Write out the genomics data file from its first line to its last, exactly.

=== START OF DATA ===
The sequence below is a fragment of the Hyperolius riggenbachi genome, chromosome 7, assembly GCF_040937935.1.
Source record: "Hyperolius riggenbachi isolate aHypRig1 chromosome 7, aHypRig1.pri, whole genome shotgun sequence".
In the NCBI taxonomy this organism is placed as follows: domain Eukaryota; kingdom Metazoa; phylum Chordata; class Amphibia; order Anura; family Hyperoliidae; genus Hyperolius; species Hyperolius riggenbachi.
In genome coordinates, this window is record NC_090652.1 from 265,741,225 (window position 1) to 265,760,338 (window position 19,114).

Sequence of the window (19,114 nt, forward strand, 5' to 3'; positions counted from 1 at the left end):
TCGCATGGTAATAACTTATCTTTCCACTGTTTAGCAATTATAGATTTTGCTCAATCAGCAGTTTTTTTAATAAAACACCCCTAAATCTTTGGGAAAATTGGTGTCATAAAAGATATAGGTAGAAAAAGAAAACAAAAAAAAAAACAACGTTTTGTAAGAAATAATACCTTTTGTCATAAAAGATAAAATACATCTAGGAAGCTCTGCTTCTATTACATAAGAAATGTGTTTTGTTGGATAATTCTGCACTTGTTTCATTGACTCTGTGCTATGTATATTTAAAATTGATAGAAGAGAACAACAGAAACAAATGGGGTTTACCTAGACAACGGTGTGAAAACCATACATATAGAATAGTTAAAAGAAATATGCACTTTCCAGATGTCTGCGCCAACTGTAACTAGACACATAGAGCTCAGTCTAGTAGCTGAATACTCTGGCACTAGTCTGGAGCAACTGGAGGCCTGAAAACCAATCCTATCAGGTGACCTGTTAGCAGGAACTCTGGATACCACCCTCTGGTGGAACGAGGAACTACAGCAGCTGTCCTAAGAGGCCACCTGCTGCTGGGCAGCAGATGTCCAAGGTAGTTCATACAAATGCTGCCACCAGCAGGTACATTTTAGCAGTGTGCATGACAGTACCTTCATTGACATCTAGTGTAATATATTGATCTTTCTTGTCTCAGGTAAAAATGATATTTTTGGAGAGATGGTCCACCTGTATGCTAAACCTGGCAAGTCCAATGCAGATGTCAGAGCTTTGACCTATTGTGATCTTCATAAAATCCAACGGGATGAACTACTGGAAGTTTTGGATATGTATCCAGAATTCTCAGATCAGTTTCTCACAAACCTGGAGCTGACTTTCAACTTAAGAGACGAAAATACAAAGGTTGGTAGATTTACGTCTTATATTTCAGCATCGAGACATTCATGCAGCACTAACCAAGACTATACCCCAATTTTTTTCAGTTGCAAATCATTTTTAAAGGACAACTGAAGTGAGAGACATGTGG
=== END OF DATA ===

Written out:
The sequence below is a fragment of the Hyperolius riggenbachi genome, chromosome 7, assembly GCF_040937935.1.
Source record: "Hyperolius riggenbachi isolate aHypRig1 chromosome 7, aHypRig1.pri, whole genome shotgun sequence".
In the NCBI taxonomy this organism is placed as follows: domain Eukaryota; kingdom Metazoa; phylum Chordata; class Amphibia; order Anura; family Hyperoliidae; genus Hyperolius; species Hyperolius riggenbachi.
In genome coordinates, this window is record NC_090652.1 from 265,741,225 (window position 1) to 265,760,338 (window position 19,114).

Sequence of the window (19,114 nt, forward strand, 5' to 3'; positions counted from 1 at the left end):
TCGCATGGTAATAACTTATCTTTCCACTGTTTAGCAATTATAGATTTTGCTCAATCAGCAGTTTTTTTAATAAAACACCCCTAAATCTTTGGGAAAATTGGTGTCATAAAAGATATAGGTAGAAAAAGAAAACAAAAAAAAAAACAACGTTTTGTAAGAAATAATACCTTTTGTCATAAAAGATAAAATACATCTAGGAAGCTCTGCTTCTATTACATAAGAAATGTGTTTTGTTGGATAATTCTGCACTTGTTTCATTGACTCTGTGCTATGTATATTTAAAATTGATAGAAGAGAACAACAGAAACAAATGGGGTTTACCTAGACAACGGTGTGAAAACCATACATATAGAATAGTTAAAAGAAATATGCACTTTCCAGATGTCTGCGCCAACTGTAACTAGACACATAGAGCTCAGTCTAGTAGCTGAATACTCTGGCACTAGTCTGGAGCAACTGGAGGCCTGAAAACCAATCCTATCAGGTGACCTGTTAGCAGGAACTCTGGATACCACCCTCTGGTGGAACGAGGAACTACAGCAGCTGTCCTAAGAGGCCACCTGCTGCTGGGCAGCAGATGTCCAAGGTAGTTCATACAAATGCTGCCACCAGCAGGTACATTTTAGCAGTGTGCATGACAGTACCTTCATTGACATCTAGTGTAATATATTGATCTTTCTTGTCTCAGGTAAAAATGATATTTTTGGAGAGATGGTCCACCTGTATGCTAAACCTGGCAAGTCCAATGCAGATGTCAGAGCTTTGACCTATTGTGATCTTCATAAAATCCAACGGGATGAACTACTGGAAGTTTTGGATATGTATCCAGAATTCTCAGATCAGTTTCTCACAAACCTGGAGCTGACTTTCAACTTAAGAGACGAAAATACAAAGGTTGGTAGATTTACGTCTTATATTTCAGCATCGAGACATTCATGCAGCACTAACCAAGACTATACCCCAATTTTTTTCAGTTGCAAATCATTTTTAAAGGACAACTGAAGTGAGAGACATGTGG